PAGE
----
In the London underworld, where he was a high-profile figure, they called him Paddy Onions. He had a record that matched his reputation. In 1951 he was acquitted of acting as a decoy in a robbery and in 1963 jailed for his part in a conspiracy to smuggle watches. He was involved in plenty of other criminal activities too, which was undoubtedly the reason why the underworld executed him.

On Tuesday, November 30th, 1982, Paddy Onions, real name Patrick O’Nione, 52, was shot in the back of the head in Tower Bridge Road. A policeman who saw the attack chased after the killer but lost him.

Probably no one outside the criminal fraternity knows the truth of why he was executed. One theory was that he was a police informer, another that he was involved in a drug deal that went wrong; a third was that he was financing a protection network of southeast London clubs and pubs.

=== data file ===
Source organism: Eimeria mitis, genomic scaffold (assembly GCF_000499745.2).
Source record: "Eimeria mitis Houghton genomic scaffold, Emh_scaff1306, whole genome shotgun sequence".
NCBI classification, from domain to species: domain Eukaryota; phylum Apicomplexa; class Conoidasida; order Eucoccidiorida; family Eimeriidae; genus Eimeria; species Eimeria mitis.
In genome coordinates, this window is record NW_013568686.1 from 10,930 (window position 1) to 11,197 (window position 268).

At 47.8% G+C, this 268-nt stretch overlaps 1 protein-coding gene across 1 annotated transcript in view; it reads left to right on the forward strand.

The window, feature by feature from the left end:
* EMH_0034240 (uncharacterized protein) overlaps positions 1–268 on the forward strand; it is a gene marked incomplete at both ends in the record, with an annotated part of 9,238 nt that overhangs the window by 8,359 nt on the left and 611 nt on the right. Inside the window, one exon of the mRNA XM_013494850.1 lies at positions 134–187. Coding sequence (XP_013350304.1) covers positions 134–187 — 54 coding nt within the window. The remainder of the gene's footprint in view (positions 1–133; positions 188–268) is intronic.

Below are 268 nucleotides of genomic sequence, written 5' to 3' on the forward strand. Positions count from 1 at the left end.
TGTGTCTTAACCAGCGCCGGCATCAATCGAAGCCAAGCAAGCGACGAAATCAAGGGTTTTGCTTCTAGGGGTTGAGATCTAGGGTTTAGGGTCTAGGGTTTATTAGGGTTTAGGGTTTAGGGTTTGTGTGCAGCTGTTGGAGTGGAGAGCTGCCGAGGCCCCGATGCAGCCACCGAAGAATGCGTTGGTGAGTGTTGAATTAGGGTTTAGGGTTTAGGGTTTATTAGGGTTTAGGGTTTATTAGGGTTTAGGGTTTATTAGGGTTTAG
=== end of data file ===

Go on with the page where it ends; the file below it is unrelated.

Most likely, however, he was murdered in revenge for the death of Peter Hennessey, who was killed in a knife fight at a charity boxing event at the Royal Garden Hotel, Kensington.

In March, 1993, police arrested a Coventry-based hard man for questioning over the O’Nione killing. While in custody awaiting transfer to London, the man lunged at a police officer. He was placed in a chokehold, whereupon he collapsed.

Seven days later he was still in a coma, so his life support machine was switched off. It was thought probable that he was O’Nione’s executioner, and had been paid a fee of £5,000 for the murder.